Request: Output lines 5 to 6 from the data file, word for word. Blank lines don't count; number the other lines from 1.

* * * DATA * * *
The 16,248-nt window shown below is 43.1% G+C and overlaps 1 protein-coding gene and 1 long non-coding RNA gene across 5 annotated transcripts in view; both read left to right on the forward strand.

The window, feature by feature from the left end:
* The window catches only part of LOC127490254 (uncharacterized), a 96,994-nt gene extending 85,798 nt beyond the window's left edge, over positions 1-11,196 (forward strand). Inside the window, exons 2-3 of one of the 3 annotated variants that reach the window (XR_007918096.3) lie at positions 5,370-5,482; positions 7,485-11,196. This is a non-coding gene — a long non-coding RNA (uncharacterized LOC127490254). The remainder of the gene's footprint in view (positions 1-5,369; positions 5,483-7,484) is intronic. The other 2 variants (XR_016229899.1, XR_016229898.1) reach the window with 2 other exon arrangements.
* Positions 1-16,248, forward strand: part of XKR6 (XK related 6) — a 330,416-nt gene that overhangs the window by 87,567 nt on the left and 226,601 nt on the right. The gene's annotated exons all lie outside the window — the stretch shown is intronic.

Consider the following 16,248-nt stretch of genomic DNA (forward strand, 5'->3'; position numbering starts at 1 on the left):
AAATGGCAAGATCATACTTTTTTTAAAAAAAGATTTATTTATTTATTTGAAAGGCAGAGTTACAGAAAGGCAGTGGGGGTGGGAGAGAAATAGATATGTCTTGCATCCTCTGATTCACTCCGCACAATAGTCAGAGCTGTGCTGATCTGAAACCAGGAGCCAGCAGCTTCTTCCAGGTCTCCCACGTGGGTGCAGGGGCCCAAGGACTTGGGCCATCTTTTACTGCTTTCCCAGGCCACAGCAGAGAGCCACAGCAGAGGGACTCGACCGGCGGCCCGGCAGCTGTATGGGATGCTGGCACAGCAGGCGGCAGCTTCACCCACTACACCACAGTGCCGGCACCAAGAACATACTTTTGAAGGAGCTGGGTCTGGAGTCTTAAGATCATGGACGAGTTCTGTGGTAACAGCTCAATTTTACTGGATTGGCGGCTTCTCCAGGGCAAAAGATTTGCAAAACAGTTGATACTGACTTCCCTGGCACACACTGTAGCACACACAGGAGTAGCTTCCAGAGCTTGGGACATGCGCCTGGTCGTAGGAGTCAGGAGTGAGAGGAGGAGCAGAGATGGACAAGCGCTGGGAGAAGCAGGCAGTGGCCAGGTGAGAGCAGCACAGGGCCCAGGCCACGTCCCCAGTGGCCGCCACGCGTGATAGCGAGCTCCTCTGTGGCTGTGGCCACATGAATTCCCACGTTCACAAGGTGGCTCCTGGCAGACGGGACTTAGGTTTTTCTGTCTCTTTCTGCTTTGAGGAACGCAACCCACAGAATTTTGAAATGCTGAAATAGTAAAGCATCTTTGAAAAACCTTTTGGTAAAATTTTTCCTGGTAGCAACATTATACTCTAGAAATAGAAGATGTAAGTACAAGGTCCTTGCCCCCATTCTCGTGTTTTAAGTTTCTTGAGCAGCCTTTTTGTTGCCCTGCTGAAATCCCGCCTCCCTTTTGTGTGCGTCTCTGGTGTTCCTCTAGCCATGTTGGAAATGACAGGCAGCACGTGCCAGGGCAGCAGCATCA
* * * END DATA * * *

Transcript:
Consider the following 16,248-nt stretch of genomic DNA (forward strand, 5'->3'; position numbering starts at 1 on the left):
AAATGGCAAGATCATACTTTTTTTAAAAAAAGATTTATTTATTTATTTGAAAGGCAGAGTTACAGAAAGGCAGTGGGGGTGGGAGAGAAATAGATATGTCTTGCATCCTCTGATTCACTCCGCACAATAGTCAGAGCTGTGCTGATCTGAAACCAGGAGCCAGCAGCTTCTTCCAGGTCTCCCACGTGGGTGCAGGGGCCCAAGGACTTGGGCCATCTTTTACTGCTTTCCCAGGCCACAGCAGAGAGCCACAGCAGAGGGACTCGACCGGCGGCCCGGCAGCTGTATGGGATGCTGGCACAGCAGGCGGCAGCTTCACCCACTACACCACAGTGCCGGCACCAAGAACATACTTTTGAAGGAGCTGGGTCTGGAGTCTTAAGATCATGGACGAGTTCTGTGGTAACAGCTCAATTTTACTGGATTGGCGGCTTCTCCAGGGCAAAAGATTTGCAAAACAGTTGATACTGACTTCCCTGGCACACACTGTAGCACACACAGGAGTAGCTTCCAGAGCTTGGGACATGCGCCTGGTCGTAGGAGTCAGGAGTGAGAGGAGGAGCAGAGATGGACAAGCGCTGGGAGAAGCAGGCAGTGGCCAGGTGAGAGCAGCACAGGGCCCAGGCCACGTCCCCAGTGGCCGCCACGCGTGATAGCGAGCTCCTCTGTGGCTGTGGCCACATGAATTCCCACGTTCACAAGGTGGCTCCTGGCAGACGGGACTTAGGTTTTTCTGTCTCTTTCTGCTTTGAGGAACGCAACCCACAGAATTTTGAAATGCTGAAATAGTAAAGCATCTTTGAAAAACCTTTTGGTAAAATTTTTCCTGGTAGCAACATTATACTCTAGAAATAGAAGATGTAAGTACAAGGTCCTTGCCCCCATTCTCGTGTTTTAAGTTTCTTGAGCAGCCTTTTTGTTGCCCTGCTGAAATCCCGCCTCCCTTTTGTGTGCGTCTCTGGTGTTCCTCTAGCCATGTTGGAAATGACAGGCAGCACGTGCCAGGGCAGCAGCATCA